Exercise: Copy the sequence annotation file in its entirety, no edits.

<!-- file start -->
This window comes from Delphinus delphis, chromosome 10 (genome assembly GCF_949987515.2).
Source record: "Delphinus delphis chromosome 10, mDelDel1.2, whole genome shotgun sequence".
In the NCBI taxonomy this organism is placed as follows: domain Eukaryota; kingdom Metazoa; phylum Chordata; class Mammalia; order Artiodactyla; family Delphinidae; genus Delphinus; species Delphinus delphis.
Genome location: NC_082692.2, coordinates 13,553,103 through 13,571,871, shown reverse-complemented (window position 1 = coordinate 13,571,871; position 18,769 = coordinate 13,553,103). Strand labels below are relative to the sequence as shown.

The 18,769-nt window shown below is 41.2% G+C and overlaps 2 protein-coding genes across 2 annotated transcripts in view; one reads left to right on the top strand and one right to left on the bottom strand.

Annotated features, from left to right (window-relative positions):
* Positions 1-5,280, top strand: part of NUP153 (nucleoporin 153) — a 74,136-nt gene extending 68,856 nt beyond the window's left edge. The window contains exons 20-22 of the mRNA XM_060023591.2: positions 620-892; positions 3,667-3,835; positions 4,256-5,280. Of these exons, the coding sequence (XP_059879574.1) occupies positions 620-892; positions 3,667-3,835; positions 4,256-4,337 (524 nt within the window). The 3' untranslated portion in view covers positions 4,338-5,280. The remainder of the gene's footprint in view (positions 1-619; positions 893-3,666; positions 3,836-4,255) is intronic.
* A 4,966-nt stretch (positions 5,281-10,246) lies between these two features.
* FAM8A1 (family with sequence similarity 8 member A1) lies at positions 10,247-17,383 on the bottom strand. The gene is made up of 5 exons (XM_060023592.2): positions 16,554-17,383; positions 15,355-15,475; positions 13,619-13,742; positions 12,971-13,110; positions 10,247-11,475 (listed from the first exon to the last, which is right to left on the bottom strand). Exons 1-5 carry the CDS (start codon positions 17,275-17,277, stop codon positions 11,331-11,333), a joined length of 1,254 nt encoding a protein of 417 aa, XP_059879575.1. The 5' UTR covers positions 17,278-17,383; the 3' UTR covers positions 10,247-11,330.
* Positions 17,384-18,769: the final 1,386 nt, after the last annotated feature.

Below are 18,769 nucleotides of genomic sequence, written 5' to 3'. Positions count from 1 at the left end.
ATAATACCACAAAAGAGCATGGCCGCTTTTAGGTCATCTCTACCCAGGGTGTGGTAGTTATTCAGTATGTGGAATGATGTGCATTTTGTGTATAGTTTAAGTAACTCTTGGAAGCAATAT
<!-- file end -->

This window comes from Delphinus delphis, chromosome 10 (genome assembly GCF_949987515.2).
Source record: "Delphinus delphis chromosome 10, mDelDel1.2, whole genome shotgun sequence".
In the NCBI taxonomy this organism is placed as follows: domain Eukaryota; kingdom Metazoa; phylum Chordata; class Mammalia; order Artiodactyla; family Delphinidae; genus Delphinus; species Delphinus delphis.
Genome location: NC_082692.2, coordinates 13,553,103 through 13,571,871, shown reverse-complemented (window position 1 = coordinate 13,571,871; position 18,769 = coordinate 13,553,103). Strand labels below are relative to the sequence as shown.

The 18,769-nt window shown below is 41.2% G+C and overlaps 2 protein-coding genes across 2 annotated transcripts in view; one reads left to right on the top strand and one right to left on the bottom strand.

Annotated features, from left to right (window-relative positions):
* Positions 1-5,280, top strand: part of NUP153 (nucleoporin 153) — a 74,136-nt gene extending 68,856 nt beyond the window's left edge. The window contains exons 20-22 of the mRNA XM_060023591.2: positions 620-892; positions 3,667-3,835; positions 4,256-5,280. Of these exons, the coding sequence (XP_059879574.1) occupies positions 620-892; positions 3,667-3,835; positions 4,256-4,337 (524 nt within the window). The 3' untranslated portion in view covers positions 4,338-5,280. The remainder of the gene's footprint in view (positions 1-619; positions 893-3,666; positions 3,836-4,255) is intronic.
* A 4,966-nt stretch (positions 5,281-10,246) lies between these two features.
* FAM8A1 (family with sequence similarity 8 member A1) lies at positions 10,247-17,383 on the bottom strand. The gene is made up of 5 exons (XM_060023592.2): positions 16,554-17,383; positions 15,355-15,475; positions 13,619-13,742; positions 12,971-13,110; positions 10,247-11,475 (listed from the first exon to the last, which is right to left on the bottom strand). Exons 1-5 carry the CDS (start codon positions 17,275-17,277, stop codon positions 11,331-11,333), a joined length of 1,254 nt encoding a protein of 417 aa, XP_059879575.1. The 5' UTR covers positions 17,278-17,383; the 3' UTR covers positions 10,247-11,330.
* Positions 17,384-18,769: the final 1,386 nt, after the last annotated feature.

Below are 18,769 nucleotides of genomic sequence, written 5' to 3'. Positions count from 1 at the left end.
ATAATACCACAAAAGAGCATGGCCGCTTTTAGGTCATCTCTACCCAGGGTGTGGTAGTTATTCAGTATGTGGAATGATGTGCATTTTGTGTATAGTTTAAGTAACTCTTGGAAGCAATAT